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Featured Maps! Plate Tectonics & Earthquakes

Theme for the week: Plate Tectonics & Earthquakes

March 1-16, 2018

The feeling of the ground shaking can be a scary experience. But have you ever wondered how or why earthquakes happen in the first place? According to National Geographic Society, earthquakes occur near tectonic plates boundaries, slabs of rocky crust that fit together to form the Earths outer shell. Plates, moving by mere inches annually, can grind, collide, separate, and scrape pass one another. Through these interactions, the more strains it builds results in vibrations, known as earthquakes. Some major plates are the Northern American and the Pacific Plate. Although earthquakes are watched closely, they are still hard to predict.

Did you know: In Fort Tejon California, north of LA, had a magnitude of 8.3 earthquake in 1857?

Come explore and learn more about earthquakes from these artistic maps that depict selected earthquakes in the U.S with a magnitude of 7.8 or greater, from 1897-1996, or a map that illustrates how moderate magnitude earthquakes can produce serious effects in Los Angeles, as well as a map that anticipates loss from future earthquakes. My favorite map is the colorful stress map that estimates the differential stress levels in the lithosphere, where earthquakes occur, and by researching the variations of unstable to stable frictional slips on faults can explain the occurrence of ductile earthquakes. Also available is a map that points out previous earthquakes that had generated tsunamis.

Did you know: That since 1971, earthquakes has produced over $55 billion in losses in California, and expect damage to exceed $30 billion in 10 years!

Earth’s tectonic plates

Earth’s tectonic plates. Map. Encyclopædia Britannica Online. Web. 16 Feb. 2018.

For more information, visit here

Come to the Map Collection and look for this sign:


Title: World Stress Map-Maximum Horizontal Stress Orientation

by Mary Lou C. Zoback, and American Geophysical Union (1992)

Call Number: MAP G3201.C55 1992 .Z6 (Explanatory text included; pp 11749)

Title: The earth’s fractures surface; Living on the edge

by National Geographic Society (U.S.). Cartographic Division, John F. Shupe, Peter W. Sloss, and

Robert Stacey (1995)

Call Number: MAP G3201.C55 1995 .N2

Title: A century of great earthquakes, 1897-1996

by Robert P. Massé, James W. Dewey, and Unique Media Incorporated (1996)

Call Number: MAP G3201.C55 1996 .M2

Title: Earthquakes in the conterminous United States

by Susan K. Goter, et al. (1991)

Call Number: MAP G3701.C55 1991 .G6

Title: Epicenters of and areas damaged by M > 5 California earthquakes, 1800- 1999

by Tousson R. Toppozada, and Division of Mines and Geology (2000)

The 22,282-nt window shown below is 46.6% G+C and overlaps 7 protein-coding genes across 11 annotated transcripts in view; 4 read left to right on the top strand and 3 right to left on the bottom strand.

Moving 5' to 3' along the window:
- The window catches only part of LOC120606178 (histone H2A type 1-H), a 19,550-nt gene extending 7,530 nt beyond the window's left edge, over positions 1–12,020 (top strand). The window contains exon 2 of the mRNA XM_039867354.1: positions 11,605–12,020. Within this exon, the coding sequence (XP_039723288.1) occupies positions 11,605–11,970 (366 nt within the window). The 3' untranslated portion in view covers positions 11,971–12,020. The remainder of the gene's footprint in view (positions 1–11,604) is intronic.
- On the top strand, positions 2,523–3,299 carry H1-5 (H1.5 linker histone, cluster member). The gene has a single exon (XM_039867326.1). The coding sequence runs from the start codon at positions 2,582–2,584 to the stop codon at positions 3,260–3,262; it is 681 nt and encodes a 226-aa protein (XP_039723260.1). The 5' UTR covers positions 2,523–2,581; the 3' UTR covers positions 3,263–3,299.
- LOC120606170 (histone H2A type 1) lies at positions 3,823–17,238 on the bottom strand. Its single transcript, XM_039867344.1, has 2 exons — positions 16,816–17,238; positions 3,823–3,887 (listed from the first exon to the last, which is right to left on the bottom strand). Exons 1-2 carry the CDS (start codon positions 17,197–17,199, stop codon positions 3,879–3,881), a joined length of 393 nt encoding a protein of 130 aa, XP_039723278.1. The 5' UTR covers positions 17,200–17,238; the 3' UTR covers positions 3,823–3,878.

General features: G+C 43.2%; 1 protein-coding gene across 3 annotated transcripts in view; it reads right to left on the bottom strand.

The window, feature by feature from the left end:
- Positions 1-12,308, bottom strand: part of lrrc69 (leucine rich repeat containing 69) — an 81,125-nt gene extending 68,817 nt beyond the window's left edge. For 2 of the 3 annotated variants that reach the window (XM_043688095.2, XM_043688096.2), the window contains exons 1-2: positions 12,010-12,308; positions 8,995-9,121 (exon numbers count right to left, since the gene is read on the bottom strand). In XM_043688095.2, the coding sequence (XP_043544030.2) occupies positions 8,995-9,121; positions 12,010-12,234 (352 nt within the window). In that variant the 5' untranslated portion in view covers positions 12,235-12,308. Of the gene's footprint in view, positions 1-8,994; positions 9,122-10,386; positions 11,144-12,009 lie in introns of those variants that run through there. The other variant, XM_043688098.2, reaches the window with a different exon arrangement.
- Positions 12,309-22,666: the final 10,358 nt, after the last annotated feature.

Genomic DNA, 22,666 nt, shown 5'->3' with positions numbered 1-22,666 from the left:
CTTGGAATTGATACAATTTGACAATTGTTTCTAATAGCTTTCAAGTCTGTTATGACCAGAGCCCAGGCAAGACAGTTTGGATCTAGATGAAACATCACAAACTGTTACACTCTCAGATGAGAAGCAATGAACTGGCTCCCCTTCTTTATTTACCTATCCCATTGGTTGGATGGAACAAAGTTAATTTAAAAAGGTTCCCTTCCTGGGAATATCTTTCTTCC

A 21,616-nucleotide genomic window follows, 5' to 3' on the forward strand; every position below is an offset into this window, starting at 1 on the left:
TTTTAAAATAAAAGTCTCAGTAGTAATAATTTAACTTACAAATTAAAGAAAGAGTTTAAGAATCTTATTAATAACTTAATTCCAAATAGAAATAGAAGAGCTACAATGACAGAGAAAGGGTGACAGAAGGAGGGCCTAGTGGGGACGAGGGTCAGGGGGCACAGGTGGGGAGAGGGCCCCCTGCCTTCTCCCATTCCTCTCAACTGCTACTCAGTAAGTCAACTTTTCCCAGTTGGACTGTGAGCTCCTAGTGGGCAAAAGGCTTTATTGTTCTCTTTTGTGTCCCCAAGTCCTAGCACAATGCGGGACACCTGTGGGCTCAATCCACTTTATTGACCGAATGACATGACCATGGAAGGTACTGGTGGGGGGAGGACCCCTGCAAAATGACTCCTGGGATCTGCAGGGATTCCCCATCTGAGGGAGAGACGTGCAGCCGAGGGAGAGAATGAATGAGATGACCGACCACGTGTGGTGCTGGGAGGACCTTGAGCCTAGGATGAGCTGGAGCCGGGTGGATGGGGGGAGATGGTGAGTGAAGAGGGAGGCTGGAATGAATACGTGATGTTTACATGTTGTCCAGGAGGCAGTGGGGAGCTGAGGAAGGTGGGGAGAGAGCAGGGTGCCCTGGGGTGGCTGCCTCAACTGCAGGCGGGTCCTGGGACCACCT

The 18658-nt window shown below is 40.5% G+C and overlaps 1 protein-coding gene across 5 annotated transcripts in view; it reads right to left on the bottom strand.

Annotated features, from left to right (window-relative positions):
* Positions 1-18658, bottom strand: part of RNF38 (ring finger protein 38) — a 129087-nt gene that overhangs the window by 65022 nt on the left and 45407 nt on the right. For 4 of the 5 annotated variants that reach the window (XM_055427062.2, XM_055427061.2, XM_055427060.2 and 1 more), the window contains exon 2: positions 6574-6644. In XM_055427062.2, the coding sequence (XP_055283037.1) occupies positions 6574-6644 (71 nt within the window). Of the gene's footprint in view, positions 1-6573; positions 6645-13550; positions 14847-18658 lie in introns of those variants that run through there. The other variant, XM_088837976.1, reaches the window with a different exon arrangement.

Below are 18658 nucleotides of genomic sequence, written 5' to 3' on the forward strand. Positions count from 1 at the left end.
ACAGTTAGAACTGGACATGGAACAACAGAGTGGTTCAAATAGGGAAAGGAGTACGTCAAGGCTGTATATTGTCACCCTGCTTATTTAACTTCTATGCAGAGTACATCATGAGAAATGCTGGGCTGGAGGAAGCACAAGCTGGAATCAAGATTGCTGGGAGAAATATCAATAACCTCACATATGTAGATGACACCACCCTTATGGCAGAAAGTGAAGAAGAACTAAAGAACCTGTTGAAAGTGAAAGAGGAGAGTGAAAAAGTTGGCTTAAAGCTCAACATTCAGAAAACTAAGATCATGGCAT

Call Number: MAP G4361.C5 sVar .C3 no.49 (Vert. File)

Title: Earthquakes in California and Nevada

by Susan K. Goter, et al. (1984)

Call Number: MAP G4361.C55 1994 .G6

Title: Earthquake shaking potential for California, Spring 2003

by Seismic Safety Commission (2002)

Call Number: MAP G4361.C55 2002 .C2

Title: San Francisco Bay area earthquakes

by Geological Survey, Environmental Research Institute of Michigan, National Geographic Society (1990)

Call Number: MAP G4362.S35C55 1990 .U6

Title: Preliminary map of Pleistocene to Holocene faults in the Lake Tahoe basin, California and Nevada

by R. A. Schweikert (2000)

Call Number: MAP G4362.T15C55 2000 .S2 (Explanatory text included)

Title: Earthquake damage in greater Los Angeles

by Robert P. Massé, James W. Dewey, Unique Media Incorporated, and National Earthquake Information Center (1994)

Call Number: MAP G4364.L8C55 1994 .M2

Title: M7.0 Haiti earthquake of 12 January 2010

by National Earthquake Information Center, and Global Seismographic Network (2010)

Call Number: MAP G4941.C55 2010 .N2

Online: Haiti

Title: The M9.0 great Tohoku earthquake (northeast Honshu, Japan) of March 11, 2011

by National Earthquake Information Center, and Global Seismographic Network (2011)

Call Number: MAP G7961.C55 2011 .U5

Online: Japan

Title: Tsunami-generating earthquakes

by Robert P. Massé, James W. Dewey,  and World Data Center A for Seismology (1994)

Call Number: MAP G9231.C55 1994 .M2

Map Collection: Location and Hours

The Map Collection room is normally open to the public in the basement (Lower Level) of Shields Library, Monday-Friday, 1:00-5:00 pm. However, our hours change around the academic calendar and the holiday season. To see the most accurate schedule, please visit this link: click here.

Contact the Special Collections Department for map related questions by email at or by phone at 530-752-1621.

Post created by Dawn Collings, Patricia Wyley, and Louis Cashatt.


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